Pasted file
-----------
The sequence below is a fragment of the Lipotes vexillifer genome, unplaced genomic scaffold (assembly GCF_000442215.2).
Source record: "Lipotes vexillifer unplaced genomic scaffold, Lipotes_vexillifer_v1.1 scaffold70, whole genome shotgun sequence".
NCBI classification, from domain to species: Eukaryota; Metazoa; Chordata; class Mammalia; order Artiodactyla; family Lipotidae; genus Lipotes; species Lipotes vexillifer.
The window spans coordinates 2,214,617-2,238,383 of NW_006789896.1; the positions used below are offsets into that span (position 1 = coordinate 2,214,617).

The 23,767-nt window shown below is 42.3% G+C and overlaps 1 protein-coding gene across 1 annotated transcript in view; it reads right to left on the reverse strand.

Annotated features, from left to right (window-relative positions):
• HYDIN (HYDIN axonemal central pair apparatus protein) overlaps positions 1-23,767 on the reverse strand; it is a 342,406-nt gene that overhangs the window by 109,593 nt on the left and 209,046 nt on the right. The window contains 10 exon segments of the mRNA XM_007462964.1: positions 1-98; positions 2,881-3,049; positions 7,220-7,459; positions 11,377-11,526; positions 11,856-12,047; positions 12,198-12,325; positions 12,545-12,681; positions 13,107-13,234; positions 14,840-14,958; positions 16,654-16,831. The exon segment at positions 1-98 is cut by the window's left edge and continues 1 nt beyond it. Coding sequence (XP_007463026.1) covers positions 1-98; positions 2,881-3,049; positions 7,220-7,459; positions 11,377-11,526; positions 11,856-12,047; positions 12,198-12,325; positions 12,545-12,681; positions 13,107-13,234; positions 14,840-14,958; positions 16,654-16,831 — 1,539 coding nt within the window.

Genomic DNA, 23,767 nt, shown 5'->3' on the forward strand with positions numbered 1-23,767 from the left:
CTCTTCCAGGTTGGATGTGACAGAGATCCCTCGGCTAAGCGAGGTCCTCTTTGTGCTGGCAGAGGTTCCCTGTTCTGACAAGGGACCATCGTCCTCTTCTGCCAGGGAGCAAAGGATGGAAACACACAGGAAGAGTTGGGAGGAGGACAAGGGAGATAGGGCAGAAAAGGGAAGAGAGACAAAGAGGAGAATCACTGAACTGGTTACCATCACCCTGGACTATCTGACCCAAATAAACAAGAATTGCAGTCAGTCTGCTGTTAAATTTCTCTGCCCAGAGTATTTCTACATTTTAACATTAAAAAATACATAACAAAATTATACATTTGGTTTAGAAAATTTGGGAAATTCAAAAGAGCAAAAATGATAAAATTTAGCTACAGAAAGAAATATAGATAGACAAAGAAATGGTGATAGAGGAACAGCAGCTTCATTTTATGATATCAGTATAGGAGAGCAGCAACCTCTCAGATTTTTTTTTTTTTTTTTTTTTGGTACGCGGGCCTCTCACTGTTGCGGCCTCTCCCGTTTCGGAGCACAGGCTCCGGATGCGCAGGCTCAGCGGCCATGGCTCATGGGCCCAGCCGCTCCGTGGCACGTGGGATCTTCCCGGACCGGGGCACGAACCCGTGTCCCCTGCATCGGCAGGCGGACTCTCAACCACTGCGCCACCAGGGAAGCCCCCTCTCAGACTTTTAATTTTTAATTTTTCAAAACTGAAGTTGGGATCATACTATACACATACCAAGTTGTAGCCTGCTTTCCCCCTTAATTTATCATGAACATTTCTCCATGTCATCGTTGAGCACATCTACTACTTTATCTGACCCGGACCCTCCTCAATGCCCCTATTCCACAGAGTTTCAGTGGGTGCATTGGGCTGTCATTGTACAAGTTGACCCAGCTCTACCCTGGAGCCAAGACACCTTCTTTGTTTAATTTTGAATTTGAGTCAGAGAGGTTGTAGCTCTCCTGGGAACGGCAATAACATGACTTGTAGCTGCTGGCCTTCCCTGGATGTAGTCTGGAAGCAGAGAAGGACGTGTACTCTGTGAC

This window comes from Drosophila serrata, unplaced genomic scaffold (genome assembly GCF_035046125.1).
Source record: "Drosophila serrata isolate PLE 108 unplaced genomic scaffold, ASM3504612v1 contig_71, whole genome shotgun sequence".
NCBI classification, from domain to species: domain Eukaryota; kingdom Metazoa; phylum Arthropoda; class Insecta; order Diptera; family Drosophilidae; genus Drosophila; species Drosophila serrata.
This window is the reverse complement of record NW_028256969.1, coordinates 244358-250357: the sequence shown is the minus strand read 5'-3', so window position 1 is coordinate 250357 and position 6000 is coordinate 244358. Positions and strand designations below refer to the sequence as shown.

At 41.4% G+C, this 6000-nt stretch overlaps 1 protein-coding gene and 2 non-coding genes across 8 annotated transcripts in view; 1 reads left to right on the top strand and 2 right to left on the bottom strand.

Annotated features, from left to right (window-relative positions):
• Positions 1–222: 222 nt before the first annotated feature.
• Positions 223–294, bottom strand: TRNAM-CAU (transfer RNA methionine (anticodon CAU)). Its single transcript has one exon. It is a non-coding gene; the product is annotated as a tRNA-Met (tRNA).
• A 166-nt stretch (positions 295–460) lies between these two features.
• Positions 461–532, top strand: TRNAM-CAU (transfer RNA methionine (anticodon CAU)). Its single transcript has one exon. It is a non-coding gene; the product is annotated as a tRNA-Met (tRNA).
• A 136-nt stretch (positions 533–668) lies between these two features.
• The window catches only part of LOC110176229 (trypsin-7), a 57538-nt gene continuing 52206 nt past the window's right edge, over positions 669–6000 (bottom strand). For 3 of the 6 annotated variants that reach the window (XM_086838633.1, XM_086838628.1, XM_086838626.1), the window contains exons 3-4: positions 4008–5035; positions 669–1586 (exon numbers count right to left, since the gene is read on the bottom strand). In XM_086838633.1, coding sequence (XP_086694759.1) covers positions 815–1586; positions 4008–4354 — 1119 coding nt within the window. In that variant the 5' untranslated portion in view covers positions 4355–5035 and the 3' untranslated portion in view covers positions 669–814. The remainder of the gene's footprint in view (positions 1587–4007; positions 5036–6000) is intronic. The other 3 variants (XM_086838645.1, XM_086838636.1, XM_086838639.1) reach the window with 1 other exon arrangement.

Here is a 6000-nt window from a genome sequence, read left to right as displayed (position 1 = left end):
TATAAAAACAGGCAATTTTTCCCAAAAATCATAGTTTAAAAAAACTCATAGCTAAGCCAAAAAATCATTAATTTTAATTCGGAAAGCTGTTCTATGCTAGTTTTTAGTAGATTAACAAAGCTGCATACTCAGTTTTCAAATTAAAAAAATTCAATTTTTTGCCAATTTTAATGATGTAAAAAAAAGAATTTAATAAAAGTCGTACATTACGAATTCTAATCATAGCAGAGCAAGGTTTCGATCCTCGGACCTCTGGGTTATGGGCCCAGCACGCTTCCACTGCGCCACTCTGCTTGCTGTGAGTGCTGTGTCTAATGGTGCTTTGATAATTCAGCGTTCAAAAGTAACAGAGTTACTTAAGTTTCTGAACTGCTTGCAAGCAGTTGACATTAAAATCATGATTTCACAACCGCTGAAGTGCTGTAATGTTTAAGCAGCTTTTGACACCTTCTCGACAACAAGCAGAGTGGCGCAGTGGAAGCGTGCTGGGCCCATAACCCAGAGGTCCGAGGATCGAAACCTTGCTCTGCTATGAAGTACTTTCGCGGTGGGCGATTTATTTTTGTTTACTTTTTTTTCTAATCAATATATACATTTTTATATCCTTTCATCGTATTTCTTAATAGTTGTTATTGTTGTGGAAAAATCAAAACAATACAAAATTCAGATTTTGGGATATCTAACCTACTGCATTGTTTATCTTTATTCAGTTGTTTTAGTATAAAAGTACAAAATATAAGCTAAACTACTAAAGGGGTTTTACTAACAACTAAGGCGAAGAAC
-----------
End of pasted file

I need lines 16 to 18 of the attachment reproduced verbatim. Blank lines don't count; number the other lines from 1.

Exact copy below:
• Positions 1–222: 222 nt before the first annotated feature.
• Positions 223–294, bottom strand: TRNAM-CAU (transfer RNA methionine (anticodon CAU)). Its single transcript has one exon. It is a non-coding gene; the product is annotated as a tRNA-Met (tRNA).
• A 166-nt stretch (positions 295–460) lies between these two features.